i was looking at this code and thinking when is it a good idea to use the do-while method.

import java.io.*;
class ValidHex
{
	public static void main(String[] args)
	{
		Console console=System.console();
		String hex;
		boolean valid;
	     do{
		System.out.println("Please enter a valid hexadecimal number");
		
		hex=console.readLine();
		if(hex.length()==0)
			valid=false;
		else
			valid=true;

		for(int index=0;index<hex.length() && valid; index++)
		{
			switch(hex.charAt(index))
			{
				case '0': case '1': case '2': case '3': case '4': case '5': case '6':
				case '7': case '8': case '9': case 'a': case 'b': case 'c': case 'd':
				case 'e': case 'f': case 'A': case 'B': case 'C': case 'D': case 'E':
				case 'F':
					break;
				default:
					valid=false;
					break;
			}
		}
		if(!valid)
			System.out.println("Illegal number");
	      }while(!valid); // why do i need to use that do-while? what is it good for?

	}



}

You have a block of code in a do { } while(! valid); loop
The code will be executed once.
If, after that, the boolean valid is not true this indicates that something was not correct about the execution, so the loop is executed again.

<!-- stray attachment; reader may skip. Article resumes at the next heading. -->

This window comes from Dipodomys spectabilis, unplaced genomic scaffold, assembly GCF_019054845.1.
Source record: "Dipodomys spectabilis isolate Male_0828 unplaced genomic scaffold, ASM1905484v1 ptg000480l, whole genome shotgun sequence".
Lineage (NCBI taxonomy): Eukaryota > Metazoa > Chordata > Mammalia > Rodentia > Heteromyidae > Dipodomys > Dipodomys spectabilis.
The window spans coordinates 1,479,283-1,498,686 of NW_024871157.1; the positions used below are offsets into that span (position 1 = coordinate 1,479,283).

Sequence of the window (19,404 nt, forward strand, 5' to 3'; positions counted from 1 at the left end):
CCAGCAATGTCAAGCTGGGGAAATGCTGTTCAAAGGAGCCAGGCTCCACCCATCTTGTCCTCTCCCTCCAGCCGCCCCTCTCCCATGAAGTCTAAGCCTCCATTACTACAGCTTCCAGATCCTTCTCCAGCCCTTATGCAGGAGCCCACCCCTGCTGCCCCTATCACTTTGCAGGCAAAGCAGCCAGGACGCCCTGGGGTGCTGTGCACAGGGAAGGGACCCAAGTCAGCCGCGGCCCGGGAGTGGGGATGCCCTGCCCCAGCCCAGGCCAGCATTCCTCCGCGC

The do/while will keep on executing the code over and over again until it results in valid == true.
This is a very common way to use do/while.

Should we delete the break; in the line 29
since the

default:
valid=false;
break;

is the last case.

That last break; is redundant but harmless. On balance it may be a good idea to get in the habit of always remembering to put in a break; because when people forget the break; (ecept on the last case, of course) they end up with bugs that can be very hard to find.

so, james, what would happen if it wasnt do while and while, would it work any differently?

Yes, of course. The code inside the loop would execute exactly once, regardless of whether the final reult was valid or not. If the user entered an invalid char they would not have a chance to try again.

The difference between do-while{} and while{} is simply that the while{} evaluates the test condition before the first iteration, and only executes the first time if it's true, where do-while{} executes once before evaluating.

I usually avoid do-while{} for readability, because I'm used to finding the loop condition at the top of the loop. My usual idiom for do-while is something like this:

boolean notDoneYet=true;
while (notDoneYet) 
{ do stuff}

Obviously, this is equivalent to the do-while, in that it will always take the first time through, but to me it's easier to read. Performance should be identical.

ooh . alright, now it is clear to me..

i was worried that do while was put inside on purpose cause it was different enough from teh while method to make the code work

thank you jon and james, you helped me understand my question

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